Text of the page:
May 20, 2020; Shelterforce
As Senator Bernie Sanders said often as he campaigned for the presidency, a half-million Americans are sleeping on the street tonight. California alone has 150,000 houseless residents. Over 90,000 New York residents are without a permanent place to sleep. This problem has become increasingly intractable, as cities and towns have failed to build enough housing units to meet demand.
Now, with the spread of COVID-19, the need for solutions to the housing crisis has become more urgent. States are taking a variety of actions, from eviction moratoriums and securing empty hotel rooms to subsidies for home purchases. In mid-April, California’s Governor Newsom announced the state would acquire 15,000 hotel and motel rooms to house people living in crowded shelters and on the street as part of its “Project Roomkey.”
Providing housing by leasing motel rooms is not a new strategy, but the scale of Project Roomkey is ambitious. Newsom was banking on the ability of the state to lease rooms currently standing empty due to the state’s stay-at-home orders. In his initial announcement, he highlighted an agreement with Motel 6 to provide 5,000 rooms in 19 different counties.
Project Roomkey means more than a room, though. A supportive housing model, tenants also receive meals, laundry, and healthcare services. All of this is being paid for by a partnership between the state and FEMA, which is picking up 75 percent of the cost. As Miles Howard points out in Shelterforce, this kind of federal and state partnership to address homelessness is “almost unheard of in America.”
Unfortunately, the state has not been able to scale Project Roomkey as quickly as it planned. By May 31, the state had acquired about 3,500 rooms, and just over 3,000 were occupied. Though Heather Rozman, executive director of the Hotel Association of Los Angeles, told Los Angeles Magazine that many hoteliers see Project Roomkey as “a fantastic revenue opportunity,” there has been resistance.
In early May, housing activists staged a protest at the Ritz-Carlton in downtown L.A., pointing out that the L.A. Live complex, which includes the Ritz-Carlton and a Marriott hotel, received generous tax subsidies from the city ($250 million over 25 years), yet the empty hotels are not opening their rooms to people in need of housing.
Several dynamics appear to be in play. These upscale hotels have been lobbied by occupants of luxury condos in the complex who object to the program. In addition, Rozman says that working out contracts with the state has been challenging, particularly around issues of liability and insurance, and that more education is needed so hoteliers better understand the program.
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“The fact is that we are trying to solve a 30-year chronic issue of homelessness in 30 days,” Rozman says. “This is a monumental effort.”
A similar effort has unfolded in Connecticut, with Governor Ned Lamont going even further, signing an executive order that forbids hotels, motels, inns, and other short-term occupancy rentals from providing non-essential housing.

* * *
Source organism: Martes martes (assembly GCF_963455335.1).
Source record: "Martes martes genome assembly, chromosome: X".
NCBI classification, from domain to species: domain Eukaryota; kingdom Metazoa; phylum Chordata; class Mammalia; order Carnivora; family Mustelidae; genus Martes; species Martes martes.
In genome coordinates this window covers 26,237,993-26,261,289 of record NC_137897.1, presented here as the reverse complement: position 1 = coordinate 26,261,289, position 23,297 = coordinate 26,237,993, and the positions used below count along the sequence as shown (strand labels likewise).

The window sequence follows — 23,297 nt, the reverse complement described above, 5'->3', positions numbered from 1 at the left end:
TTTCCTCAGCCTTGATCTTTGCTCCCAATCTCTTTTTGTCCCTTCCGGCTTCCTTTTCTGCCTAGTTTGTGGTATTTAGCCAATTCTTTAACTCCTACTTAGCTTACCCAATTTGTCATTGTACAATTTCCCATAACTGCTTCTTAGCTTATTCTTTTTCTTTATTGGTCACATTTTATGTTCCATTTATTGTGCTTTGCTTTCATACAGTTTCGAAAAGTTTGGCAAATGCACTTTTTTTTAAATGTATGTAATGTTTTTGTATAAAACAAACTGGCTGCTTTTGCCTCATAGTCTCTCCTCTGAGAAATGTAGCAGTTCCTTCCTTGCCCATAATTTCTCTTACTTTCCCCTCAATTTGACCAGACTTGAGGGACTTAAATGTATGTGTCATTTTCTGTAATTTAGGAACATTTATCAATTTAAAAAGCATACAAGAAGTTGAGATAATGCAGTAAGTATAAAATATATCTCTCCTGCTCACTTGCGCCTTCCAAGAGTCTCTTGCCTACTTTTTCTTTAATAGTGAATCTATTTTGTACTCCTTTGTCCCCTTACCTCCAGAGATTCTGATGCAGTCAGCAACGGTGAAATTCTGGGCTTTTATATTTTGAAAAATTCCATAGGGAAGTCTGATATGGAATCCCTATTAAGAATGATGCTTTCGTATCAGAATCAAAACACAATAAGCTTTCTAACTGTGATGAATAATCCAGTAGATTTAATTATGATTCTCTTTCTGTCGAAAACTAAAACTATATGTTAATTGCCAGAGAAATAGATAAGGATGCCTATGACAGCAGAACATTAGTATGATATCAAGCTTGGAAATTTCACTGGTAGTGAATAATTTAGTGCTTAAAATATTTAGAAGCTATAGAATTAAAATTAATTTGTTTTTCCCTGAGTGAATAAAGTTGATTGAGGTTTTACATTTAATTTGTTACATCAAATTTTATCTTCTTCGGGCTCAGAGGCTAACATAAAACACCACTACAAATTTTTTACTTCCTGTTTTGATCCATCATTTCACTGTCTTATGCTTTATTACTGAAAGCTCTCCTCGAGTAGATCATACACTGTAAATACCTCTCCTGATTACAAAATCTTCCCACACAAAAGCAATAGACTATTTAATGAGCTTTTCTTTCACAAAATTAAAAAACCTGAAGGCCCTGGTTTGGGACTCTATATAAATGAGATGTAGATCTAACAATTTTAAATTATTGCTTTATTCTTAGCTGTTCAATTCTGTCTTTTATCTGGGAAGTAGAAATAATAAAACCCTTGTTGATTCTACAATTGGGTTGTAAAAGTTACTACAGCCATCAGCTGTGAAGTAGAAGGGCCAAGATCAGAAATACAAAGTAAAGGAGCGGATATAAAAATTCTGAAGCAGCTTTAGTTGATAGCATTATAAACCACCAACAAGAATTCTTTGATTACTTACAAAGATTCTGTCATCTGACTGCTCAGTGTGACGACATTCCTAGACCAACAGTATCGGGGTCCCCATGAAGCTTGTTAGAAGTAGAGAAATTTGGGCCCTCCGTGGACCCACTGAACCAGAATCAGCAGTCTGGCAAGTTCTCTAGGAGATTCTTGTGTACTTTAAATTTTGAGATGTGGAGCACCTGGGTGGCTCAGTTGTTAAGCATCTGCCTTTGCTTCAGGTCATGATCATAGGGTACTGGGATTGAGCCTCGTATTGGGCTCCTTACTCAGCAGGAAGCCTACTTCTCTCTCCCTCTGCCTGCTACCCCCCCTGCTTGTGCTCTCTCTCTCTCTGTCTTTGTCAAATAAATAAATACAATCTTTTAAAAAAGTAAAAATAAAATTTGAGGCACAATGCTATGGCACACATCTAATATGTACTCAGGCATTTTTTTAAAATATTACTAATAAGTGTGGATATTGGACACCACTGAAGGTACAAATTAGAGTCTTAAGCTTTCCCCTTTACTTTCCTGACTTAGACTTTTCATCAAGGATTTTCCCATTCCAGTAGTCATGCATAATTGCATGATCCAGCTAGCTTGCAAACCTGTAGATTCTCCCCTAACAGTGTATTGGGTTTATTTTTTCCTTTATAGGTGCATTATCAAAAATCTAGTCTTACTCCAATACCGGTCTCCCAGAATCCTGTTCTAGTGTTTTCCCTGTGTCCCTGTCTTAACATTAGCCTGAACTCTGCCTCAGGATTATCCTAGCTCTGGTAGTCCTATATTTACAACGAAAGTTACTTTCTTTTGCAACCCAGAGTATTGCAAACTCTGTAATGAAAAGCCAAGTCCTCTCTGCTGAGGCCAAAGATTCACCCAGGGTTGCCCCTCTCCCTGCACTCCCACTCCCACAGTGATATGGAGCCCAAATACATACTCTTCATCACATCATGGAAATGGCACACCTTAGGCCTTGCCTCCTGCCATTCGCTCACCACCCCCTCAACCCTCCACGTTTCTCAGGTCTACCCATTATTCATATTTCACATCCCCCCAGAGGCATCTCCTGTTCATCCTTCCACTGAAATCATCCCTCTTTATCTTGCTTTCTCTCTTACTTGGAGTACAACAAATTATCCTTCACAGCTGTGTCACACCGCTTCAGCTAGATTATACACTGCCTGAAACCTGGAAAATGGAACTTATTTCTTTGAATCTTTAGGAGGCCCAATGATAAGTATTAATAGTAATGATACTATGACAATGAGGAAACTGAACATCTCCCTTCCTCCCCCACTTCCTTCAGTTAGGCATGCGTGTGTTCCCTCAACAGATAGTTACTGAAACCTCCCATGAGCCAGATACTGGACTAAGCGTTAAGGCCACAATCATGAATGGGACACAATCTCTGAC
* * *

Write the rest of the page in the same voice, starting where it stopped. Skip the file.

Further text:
State leaders have also been concerned that the economic shutdown could lead to even more people living on the streets. California and Massachusetts, among others, have passed eviction moratoriums with various levels of tenant protection.
The Massachusetts legislation, which passed into law in just 30 days, is ranked by Princeton University’s Eviction Lab as one of the strongest tenant protection laws in the country, banning all non-essential evictions for 120 days or until 45 days after the Governor lifts the COVID-19 state of emergency. The advocacy group City Life/Vida Urbana, which been fighting evictions in the Boston metro area for years, pushed hard for the protections. The legislation bars landlords from filing a “notice to quit,” starting or continuing eviction proceedings, or charging additional fees and penalties for COVID-related non-payment of rent. The only exceptions to the eviction moratorium include criminal activity or public health and safety violations.
As important as this legislation has been to keeping tenants housed during the pandemic, eviction moratoriums only push the housing problem further down the road. These are public health measures, not direct assistance to tenants. Once the moratoriums end, tenants will be expected to catch up with rent payments (as Florida’s governor has already made clear) and will likely face eviction when they cannot pay. As Joe Kriesberg of the Massachusetts Association of Community Development Corporations told Shelterforce, “If we don’t want people evicted in the long run, someone has to come up with the money.”
Concerned about this issue, San Francisco Supervisor Dean Preston is fighting to make his city’s temporary eviction moratorium permanent. As in Massachusetts, the temporary order requires tenants to pay back rent, and Preston fears landlords will add late fees and other penalties, forcing tenants out of their homes.
“Our initial focus during the crisis was to make sure people didn’t immediately lose their homes, and we’ve basically shut down the eviction machine—for now,” said Preston in announcing his proposal. “Today we are talking the next step—to make sure that tenants…have comfort knowing that their rent due amidst this CVOID-19 crisis won’t someday become grounds for eviction.”
Housing advocates see the actions governments have taken to address the housing crisis during the COVID-19 crisis as a lesson in what can be done when there is political will. Stronger tenant protections and new access to emergency housing are proof that government can intervene and shift how this issue is framed: from seeing housing as a commodity to recognizing it as a human right.—Karen Kahn